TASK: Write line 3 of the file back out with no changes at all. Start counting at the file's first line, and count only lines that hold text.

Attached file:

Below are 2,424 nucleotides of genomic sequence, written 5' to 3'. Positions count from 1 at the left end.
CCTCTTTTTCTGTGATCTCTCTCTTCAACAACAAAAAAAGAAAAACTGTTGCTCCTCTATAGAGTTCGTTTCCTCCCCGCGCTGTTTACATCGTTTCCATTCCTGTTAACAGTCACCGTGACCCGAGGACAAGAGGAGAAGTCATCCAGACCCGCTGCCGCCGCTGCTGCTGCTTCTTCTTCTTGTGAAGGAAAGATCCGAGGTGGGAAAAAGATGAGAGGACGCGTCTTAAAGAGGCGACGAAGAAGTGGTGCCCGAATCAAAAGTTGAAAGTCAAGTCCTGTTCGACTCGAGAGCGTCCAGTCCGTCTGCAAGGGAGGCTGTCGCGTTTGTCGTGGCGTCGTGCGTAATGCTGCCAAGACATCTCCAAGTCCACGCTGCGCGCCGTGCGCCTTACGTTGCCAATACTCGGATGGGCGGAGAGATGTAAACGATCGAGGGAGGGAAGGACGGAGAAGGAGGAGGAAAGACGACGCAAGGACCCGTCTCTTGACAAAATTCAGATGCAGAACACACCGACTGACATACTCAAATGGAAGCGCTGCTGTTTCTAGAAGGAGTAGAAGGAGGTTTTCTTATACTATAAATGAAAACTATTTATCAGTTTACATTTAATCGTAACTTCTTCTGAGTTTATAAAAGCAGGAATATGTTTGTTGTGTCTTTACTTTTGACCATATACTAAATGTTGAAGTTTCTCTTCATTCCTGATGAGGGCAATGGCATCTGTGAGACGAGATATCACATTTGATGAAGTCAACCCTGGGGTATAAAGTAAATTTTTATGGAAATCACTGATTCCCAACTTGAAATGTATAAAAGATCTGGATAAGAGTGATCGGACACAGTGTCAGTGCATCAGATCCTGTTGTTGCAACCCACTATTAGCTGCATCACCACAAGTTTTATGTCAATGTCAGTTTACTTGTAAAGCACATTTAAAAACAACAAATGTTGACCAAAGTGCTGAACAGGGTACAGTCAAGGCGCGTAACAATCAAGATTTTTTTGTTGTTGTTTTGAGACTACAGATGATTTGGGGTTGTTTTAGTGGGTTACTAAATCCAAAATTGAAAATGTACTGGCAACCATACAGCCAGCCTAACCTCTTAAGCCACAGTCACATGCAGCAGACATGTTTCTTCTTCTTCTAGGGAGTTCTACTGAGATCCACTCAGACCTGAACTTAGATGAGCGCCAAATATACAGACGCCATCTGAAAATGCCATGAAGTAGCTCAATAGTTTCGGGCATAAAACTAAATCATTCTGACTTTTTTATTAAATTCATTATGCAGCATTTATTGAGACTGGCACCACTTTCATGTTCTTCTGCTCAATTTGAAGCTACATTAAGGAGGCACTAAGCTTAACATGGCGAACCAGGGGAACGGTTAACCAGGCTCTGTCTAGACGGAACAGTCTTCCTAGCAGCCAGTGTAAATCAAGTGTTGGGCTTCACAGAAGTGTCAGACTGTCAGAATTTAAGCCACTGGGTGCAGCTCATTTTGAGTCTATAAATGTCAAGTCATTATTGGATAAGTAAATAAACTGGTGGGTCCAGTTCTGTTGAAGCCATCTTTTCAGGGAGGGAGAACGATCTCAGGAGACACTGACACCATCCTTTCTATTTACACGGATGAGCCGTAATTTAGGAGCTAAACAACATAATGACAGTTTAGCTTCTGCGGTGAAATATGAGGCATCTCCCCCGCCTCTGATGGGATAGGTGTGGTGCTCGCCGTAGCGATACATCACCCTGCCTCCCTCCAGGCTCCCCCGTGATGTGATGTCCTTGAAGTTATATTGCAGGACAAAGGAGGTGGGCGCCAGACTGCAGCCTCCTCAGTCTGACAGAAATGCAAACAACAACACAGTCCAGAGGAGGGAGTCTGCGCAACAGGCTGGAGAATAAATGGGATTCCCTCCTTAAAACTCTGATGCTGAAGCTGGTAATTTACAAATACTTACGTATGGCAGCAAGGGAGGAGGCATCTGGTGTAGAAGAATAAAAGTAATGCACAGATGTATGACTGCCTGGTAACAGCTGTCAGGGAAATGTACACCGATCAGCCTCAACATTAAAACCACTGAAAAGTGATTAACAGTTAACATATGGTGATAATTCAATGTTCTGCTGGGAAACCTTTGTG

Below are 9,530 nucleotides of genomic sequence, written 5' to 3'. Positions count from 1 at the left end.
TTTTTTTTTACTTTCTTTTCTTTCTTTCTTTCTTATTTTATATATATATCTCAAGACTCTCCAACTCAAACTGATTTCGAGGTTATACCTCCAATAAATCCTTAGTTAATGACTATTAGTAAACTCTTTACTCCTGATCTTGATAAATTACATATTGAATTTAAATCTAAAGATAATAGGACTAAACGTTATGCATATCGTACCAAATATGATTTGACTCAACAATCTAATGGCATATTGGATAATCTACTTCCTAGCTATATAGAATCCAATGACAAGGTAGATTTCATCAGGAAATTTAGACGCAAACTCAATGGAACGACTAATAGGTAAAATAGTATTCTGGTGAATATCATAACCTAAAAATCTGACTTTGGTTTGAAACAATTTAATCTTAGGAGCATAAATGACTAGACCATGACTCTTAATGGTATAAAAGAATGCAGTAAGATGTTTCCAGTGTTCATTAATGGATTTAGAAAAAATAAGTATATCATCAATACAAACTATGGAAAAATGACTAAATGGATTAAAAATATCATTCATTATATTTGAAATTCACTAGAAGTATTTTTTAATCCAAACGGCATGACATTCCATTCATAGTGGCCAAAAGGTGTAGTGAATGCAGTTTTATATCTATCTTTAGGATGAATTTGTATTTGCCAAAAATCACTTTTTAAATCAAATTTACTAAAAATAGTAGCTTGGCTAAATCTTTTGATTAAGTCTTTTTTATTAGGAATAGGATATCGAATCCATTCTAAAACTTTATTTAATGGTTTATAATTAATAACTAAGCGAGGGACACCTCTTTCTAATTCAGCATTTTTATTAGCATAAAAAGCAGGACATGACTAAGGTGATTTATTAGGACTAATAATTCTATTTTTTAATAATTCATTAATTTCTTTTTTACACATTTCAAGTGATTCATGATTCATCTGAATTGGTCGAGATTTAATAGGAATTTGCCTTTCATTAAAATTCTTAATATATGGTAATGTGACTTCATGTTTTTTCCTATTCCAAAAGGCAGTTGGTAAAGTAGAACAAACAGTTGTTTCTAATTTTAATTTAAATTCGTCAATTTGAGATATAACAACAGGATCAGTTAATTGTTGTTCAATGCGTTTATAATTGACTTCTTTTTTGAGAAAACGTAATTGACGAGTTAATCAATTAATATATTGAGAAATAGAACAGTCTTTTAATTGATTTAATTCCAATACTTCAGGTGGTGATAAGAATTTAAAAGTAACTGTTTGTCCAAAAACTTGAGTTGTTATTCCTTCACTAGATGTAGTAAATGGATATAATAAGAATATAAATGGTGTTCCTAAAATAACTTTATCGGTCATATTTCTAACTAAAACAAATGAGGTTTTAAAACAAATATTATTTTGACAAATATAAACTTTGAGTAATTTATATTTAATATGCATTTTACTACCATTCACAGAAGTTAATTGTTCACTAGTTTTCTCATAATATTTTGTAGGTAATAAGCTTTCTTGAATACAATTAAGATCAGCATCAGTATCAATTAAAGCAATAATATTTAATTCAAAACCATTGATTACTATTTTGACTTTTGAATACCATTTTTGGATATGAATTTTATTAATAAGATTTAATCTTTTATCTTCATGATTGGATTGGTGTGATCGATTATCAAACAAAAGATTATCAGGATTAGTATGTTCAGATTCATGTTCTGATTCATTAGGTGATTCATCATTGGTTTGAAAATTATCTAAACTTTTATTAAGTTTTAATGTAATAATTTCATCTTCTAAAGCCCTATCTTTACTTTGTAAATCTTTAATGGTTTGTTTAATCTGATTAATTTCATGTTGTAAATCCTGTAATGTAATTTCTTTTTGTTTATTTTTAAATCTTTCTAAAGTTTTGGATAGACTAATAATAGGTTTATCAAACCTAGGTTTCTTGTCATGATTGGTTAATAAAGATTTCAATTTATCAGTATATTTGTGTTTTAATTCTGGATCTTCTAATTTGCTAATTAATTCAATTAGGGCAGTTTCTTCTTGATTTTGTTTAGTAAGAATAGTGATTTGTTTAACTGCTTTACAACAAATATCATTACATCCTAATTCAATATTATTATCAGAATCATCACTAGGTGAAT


Below are 9,530 nucleotides of genomic sequence, written 5' to 3'. Positions count from 1 at the left end.